Wednesday, February 20, 2013


A couple of year's ago I purchased Made to Stick: Why Some Ideas Survive and Others Die by Chip Heath and Dan Heath. This is an excellent book that I wrote about previously.
After reading Made to Stick, I subscribed to the authors' newsletter. It was in this newsletter that I was offered a download of the first chapter for Decisive: How to make better choices in life and work. Embedded in the text of the PDF was an offer to request a copy of the entire book. As with the first chapter, I was expecting a PDF, and was quite surprised to receive a paperback copy of the book in the mail. The book should be available for purchase in March, 2013.
Widen your options
  • Avoid a narrow frame
  • Multitrack
  • Find someone who's solved your problem
Reality-test your assumptions
  • Consider the opposite
  • Zoom in, zoom out
  • Ooch (the Heaths' word for conducting a test or trial)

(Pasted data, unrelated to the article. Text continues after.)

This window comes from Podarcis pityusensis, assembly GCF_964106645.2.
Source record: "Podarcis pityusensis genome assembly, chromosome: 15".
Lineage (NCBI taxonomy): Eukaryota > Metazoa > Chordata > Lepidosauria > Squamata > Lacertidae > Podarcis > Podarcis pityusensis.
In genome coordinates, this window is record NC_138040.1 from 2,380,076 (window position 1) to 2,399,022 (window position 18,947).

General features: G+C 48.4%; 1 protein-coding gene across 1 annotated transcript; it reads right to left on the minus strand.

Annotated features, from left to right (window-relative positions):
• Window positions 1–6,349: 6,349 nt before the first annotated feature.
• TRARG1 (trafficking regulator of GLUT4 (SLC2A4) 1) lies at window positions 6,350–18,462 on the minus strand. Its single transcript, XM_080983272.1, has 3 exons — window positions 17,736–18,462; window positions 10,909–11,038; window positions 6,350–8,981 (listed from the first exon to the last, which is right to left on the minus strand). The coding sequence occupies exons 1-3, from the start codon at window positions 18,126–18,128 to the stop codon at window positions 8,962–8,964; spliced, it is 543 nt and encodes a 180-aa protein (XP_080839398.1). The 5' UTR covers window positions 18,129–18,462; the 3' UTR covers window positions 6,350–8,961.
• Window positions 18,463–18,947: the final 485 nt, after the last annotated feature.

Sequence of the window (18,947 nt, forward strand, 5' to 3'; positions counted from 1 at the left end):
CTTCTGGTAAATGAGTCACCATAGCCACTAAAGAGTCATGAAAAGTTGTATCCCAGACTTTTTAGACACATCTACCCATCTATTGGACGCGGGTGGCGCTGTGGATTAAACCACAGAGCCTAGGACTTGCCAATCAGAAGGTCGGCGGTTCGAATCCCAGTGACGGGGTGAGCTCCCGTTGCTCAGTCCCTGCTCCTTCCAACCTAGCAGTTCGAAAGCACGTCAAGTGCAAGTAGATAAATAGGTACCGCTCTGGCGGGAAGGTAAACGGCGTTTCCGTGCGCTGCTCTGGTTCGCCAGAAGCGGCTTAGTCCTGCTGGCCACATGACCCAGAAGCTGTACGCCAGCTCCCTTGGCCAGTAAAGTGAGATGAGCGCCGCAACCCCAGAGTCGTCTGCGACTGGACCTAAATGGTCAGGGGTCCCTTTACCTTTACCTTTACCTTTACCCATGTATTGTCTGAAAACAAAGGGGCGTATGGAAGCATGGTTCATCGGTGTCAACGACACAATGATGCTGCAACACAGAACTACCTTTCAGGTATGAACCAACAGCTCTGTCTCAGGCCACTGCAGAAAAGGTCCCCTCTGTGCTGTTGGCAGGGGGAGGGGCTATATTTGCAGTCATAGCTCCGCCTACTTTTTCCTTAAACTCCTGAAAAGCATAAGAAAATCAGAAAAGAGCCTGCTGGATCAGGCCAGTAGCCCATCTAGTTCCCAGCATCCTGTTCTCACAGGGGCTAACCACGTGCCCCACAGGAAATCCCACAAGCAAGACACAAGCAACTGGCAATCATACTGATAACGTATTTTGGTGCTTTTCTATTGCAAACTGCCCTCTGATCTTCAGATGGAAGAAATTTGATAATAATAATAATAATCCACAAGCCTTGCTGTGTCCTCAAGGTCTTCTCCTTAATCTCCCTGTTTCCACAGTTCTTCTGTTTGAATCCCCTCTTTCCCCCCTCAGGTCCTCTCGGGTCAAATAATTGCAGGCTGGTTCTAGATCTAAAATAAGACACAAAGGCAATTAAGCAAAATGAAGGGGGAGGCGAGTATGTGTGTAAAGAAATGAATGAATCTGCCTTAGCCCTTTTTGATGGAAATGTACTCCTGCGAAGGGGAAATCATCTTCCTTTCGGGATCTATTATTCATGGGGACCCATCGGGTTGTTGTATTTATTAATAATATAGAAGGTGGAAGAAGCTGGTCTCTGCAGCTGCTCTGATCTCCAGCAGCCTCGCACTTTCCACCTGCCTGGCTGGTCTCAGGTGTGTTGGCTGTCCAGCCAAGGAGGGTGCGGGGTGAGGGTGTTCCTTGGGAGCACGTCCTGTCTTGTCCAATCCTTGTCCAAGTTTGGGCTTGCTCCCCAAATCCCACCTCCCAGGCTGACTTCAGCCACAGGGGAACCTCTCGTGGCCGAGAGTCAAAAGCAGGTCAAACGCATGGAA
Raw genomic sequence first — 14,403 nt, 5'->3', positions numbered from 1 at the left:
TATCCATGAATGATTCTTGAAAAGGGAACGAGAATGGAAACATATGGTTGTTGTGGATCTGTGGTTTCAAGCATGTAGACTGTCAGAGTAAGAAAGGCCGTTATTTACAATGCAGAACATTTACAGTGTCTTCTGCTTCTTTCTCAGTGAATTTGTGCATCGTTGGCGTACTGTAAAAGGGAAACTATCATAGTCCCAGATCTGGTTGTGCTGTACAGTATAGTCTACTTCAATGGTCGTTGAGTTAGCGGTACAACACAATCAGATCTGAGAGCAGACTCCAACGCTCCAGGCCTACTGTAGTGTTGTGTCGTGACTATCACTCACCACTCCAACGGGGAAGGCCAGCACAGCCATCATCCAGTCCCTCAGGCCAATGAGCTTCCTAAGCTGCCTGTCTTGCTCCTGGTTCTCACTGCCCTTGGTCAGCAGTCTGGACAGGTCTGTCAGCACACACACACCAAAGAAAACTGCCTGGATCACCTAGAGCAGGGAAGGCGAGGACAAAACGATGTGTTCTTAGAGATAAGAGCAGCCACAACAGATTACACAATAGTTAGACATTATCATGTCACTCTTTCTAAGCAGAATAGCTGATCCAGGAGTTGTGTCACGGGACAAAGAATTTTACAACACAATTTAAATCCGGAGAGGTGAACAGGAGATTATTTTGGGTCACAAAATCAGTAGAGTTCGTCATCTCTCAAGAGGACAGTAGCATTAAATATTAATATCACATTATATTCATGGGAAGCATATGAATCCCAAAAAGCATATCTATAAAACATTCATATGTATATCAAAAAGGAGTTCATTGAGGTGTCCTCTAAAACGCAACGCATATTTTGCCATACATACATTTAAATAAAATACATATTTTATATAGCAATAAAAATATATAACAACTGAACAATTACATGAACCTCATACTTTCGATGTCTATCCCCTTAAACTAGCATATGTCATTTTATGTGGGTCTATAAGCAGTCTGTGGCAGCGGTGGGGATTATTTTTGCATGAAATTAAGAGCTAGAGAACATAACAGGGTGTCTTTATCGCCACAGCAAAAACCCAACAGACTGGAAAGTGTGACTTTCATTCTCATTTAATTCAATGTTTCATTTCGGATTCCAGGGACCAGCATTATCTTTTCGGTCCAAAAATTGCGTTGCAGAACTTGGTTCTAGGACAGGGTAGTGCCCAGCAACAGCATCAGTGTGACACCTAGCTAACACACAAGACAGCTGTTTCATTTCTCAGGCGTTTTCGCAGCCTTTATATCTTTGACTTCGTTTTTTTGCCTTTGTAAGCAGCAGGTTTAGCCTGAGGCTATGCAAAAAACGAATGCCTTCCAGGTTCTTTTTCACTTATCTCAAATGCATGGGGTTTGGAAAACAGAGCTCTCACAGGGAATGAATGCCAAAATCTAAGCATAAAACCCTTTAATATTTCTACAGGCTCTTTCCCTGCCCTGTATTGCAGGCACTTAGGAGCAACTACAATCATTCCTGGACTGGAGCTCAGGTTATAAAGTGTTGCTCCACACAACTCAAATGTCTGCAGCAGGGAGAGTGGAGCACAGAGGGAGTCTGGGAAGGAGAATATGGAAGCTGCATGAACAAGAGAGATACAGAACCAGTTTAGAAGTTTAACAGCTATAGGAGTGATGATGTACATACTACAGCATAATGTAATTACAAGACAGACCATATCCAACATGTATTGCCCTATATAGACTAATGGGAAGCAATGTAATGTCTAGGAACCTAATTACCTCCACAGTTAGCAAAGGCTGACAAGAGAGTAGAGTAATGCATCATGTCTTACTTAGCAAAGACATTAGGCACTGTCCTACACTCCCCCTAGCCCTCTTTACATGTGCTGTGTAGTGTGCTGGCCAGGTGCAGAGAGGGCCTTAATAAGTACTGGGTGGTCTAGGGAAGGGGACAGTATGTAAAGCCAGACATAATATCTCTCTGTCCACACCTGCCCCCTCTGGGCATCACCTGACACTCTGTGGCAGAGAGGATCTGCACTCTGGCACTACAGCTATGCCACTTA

Attain distance before deciding
  • Overcome short-term emotion
  • Honor your core priorities
Prepare to be wrong
  • Bookend the future
  • Set a tripwire
As with Made to Stick, this is an great book that I encourage you to purchase from or whatever bookseller you use. If reading it doesn't help your decision making, at least you will be aware of your thought processes when making choices.

Tuesday, February 5, 2013

What Story Does to Your Brain

I subscribe to the weekly newsletter for Robert McKee, a Hollywood veteran who conducts a 4-day seminar on writing for movies, television, and theater.
In this week's "Byline" newsletter, he featured a blog post by Leo Widrich entitled "What Listening to a story does to our brains."
In 1748, the British politician and aristocrat John Montagu, the 4th Earl of Sandwich used a lot of his free time for playing cards. One of the problems he had was that he greatly enjoyed eating a snack, whilst still keeping one hand free for the cards.
So he came up with the idea to eat beef between slices of toast, which would allow him to finally eat and play cards at the same time. Eating his newly invented “sandwich”, the name for 2 slices of bread with meat in between, became one of the most popular meal inventions in the western world.